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Leo Austria on the fortune of playing with and coaching top flight centers
story and picture by rick olivares
During the meet and greet with San Miguel Beermen fans yesterday at the Robinson's Galleria in Pasig City, head coach Leo Austria sat next to the Philippine Basketball Association's reigning back-to-back Most Valuable Player JuneMar Fajardo. When a fan was given a chance to ask Austria a question, she asked if Fajardo could continue his dominance in the league.
"JuneMar," said Austria. "We haven't even seen his best."
The crowd roared.
"I am not kidding. He can still do a lot more."
Austria knows a thing or two about playing with top flight centers.
During his playing days with Shell where he won Rookie of the Year honors, he won a title in 1990 with this bull-strong slotman by the name of Benjie Paras.
When he began coaching in the old Philippine Basketball League with Welcoat, he had the good fortune of coaching Rommel Adducul who had to go the PBL route after the old Metropolitan Basketball Association folded. Adducul won four NCAA titles with San Sebastian before taking his act to the MBA. When he joined Welcoat, he teamed up with another pair of frontline studs in Eddie Laure and Marc Pingris to lead Welcoat to the title.
At the start of his collegiate stint in 2006, Austria nearly made the UAAP Finals when he got a previously underachieving Ken Bono to raise his game several notches higher to lead the Adamson Falcons to the Final Four where they were stopped by a JC Intal-led Ateneo team. Bono took home the collegiate league's MVP plum but he later famously said he'd trade the award for a chance to win a UAAP title.
While it is only with Adamson where he did not win a championship, Austria built a team that became a championship contender for many years. The team slid back into mediocrity when he left. The Falcons previously had to deal with infamy as they finished with a pair of winless seasons until Austria resurrected the squad.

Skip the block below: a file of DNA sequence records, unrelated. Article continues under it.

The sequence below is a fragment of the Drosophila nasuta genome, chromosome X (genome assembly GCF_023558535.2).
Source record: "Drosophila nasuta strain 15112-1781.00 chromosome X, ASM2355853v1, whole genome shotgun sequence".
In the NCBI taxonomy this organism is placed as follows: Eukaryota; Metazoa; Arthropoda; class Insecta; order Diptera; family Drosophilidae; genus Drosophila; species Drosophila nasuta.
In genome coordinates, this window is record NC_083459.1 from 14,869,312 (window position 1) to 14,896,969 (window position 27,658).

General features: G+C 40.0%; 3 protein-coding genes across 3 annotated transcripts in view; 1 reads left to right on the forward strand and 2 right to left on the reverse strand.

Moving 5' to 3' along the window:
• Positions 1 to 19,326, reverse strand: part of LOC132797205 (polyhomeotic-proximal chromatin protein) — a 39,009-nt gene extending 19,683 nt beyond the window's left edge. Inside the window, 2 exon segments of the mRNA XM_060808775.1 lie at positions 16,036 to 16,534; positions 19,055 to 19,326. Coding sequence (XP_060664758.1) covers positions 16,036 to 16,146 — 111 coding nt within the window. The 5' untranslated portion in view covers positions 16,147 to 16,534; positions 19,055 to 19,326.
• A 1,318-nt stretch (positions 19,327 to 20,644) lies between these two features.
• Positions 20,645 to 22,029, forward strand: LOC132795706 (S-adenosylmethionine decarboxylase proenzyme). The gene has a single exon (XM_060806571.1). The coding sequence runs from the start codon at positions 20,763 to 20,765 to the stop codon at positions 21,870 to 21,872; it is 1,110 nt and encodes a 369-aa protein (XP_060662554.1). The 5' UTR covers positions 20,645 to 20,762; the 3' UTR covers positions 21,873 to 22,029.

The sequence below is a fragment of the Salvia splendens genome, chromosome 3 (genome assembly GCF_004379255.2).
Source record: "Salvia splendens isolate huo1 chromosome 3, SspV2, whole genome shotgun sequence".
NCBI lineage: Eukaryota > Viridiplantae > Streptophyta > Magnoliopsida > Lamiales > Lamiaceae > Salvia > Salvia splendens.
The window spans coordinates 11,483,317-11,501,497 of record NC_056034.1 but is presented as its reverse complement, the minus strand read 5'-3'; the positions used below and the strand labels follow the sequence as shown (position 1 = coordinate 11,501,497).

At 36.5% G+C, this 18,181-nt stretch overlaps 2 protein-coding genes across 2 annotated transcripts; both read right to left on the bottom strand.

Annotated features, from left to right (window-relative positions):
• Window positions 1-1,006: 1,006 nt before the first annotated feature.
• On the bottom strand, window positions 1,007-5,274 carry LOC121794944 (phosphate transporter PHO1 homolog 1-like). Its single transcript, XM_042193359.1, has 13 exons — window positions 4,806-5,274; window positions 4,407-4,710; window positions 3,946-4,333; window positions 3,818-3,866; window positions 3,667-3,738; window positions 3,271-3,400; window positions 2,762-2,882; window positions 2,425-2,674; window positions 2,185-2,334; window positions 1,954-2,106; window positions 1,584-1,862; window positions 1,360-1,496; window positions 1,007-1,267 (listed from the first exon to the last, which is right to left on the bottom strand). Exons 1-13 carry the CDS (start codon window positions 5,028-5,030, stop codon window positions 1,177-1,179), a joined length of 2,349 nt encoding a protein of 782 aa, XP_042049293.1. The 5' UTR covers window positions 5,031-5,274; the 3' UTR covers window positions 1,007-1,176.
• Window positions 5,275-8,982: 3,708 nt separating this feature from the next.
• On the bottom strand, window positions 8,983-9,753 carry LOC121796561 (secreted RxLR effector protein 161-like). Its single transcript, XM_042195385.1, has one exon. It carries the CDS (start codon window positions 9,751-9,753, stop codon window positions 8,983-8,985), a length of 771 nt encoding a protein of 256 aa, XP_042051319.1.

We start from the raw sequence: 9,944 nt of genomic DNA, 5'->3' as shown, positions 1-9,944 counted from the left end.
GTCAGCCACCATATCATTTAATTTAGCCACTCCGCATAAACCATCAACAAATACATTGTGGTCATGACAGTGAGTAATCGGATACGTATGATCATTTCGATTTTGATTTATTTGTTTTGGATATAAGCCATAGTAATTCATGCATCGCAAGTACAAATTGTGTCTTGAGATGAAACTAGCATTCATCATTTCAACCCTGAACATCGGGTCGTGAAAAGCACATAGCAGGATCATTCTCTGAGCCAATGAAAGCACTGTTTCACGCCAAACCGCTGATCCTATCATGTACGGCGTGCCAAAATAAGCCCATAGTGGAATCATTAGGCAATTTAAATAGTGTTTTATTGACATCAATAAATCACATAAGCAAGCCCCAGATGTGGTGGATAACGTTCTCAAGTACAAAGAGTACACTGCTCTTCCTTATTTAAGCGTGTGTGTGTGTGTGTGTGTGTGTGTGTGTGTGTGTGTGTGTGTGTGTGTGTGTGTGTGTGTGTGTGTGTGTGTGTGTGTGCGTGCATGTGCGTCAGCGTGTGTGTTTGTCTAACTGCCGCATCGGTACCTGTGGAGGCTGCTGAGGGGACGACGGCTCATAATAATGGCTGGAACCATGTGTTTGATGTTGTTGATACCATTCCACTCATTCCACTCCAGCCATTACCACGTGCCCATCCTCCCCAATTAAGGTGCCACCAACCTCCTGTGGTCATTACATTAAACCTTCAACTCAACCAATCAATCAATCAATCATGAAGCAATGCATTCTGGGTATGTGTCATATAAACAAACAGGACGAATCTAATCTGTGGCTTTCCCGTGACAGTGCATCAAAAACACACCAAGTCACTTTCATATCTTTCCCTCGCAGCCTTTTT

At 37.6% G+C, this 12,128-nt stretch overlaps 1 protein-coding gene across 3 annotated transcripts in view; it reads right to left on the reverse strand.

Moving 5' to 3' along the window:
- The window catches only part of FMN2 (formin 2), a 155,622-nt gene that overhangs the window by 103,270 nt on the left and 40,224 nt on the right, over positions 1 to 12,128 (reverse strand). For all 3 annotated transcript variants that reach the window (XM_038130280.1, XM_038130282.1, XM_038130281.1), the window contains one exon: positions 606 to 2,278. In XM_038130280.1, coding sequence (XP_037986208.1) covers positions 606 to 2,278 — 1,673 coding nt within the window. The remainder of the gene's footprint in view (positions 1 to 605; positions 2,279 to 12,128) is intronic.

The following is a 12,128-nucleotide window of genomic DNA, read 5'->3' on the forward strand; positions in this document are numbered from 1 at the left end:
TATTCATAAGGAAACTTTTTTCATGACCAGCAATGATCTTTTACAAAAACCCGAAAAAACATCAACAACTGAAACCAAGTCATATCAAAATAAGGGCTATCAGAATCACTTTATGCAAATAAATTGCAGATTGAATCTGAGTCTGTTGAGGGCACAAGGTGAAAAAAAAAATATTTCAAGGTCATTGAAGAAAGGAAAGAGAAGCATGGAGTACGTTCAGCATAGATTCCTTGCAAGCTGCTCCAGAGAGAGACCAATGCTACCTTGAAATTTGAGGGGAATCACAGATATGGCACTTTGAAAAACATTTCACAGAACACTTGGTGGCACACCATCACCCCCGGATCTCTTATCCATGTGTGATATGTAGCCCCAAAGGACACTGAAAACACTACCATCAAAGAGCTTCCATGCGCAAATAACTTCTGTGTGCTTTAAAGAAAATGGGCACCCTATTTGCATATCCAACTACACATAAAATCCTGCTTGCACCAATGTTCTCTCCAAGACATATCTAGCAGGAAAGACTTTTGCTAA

In his return to coaching in the PBA (after some seasons with Shell and Welcoat), Austria guided the Beermen to an Asean Basketball League title in 2013. The Beermen who were playing at that time in the PBA as Petron Blaze, put up a wholly different franchise to compete in regional basketball. Austria had Asi Taulava playing the five (he also handpicked current SMB third-string point guard Jeric Fortuna to run the one-spot) en route to a three-and-oh championship over the Indonesia Warriors. For his efforts, Taulava was feted the ABL's MVP Award that campaign.
And now he has Fajardo and two PBA crowns.
"I played as a shooting guard and it was easy for me to do my job because we had Benjie (Paras)," recalled Austria. "He opened the floor for myself, Ronnie Magsanoc, Calvin Tuadles and other perimeter shooters because he attracted double teams. Plus, Benjie could pass out of trouble."
"I have always said that to be successful in basketball, it would be nice to have a center who can dominate because he will make life easier for everyone. JuneMar, I first saw when I was coaching Adamson and we were in the Philippine Collegiate Champions League," shared the coach of that first encounter with Fajardo who eventually became his player. "He was raw but the upside was obvious. That time, he would also shoot from the outside sometimes taking three pointers himself. While I know he can do that, we in San Miguel have plenty of outside shooters who are better than him. At the post, there isn't anyone we have who is better so as much as possible he plays close to the basket."
"That too is the advice given to me by Lakay," noted Fajardo in reference to former Beerman star center Danny Ildefonso. "The close you are to the basket you can get easy points and lots of rebounds. You also give your teammates a chance to get open."
"He is a thinking player. Very smart. And more importantly, very coachable," pronounced Austria. "I am excited to bring out the best in him and I think we haven't even seen JuneMar at his best."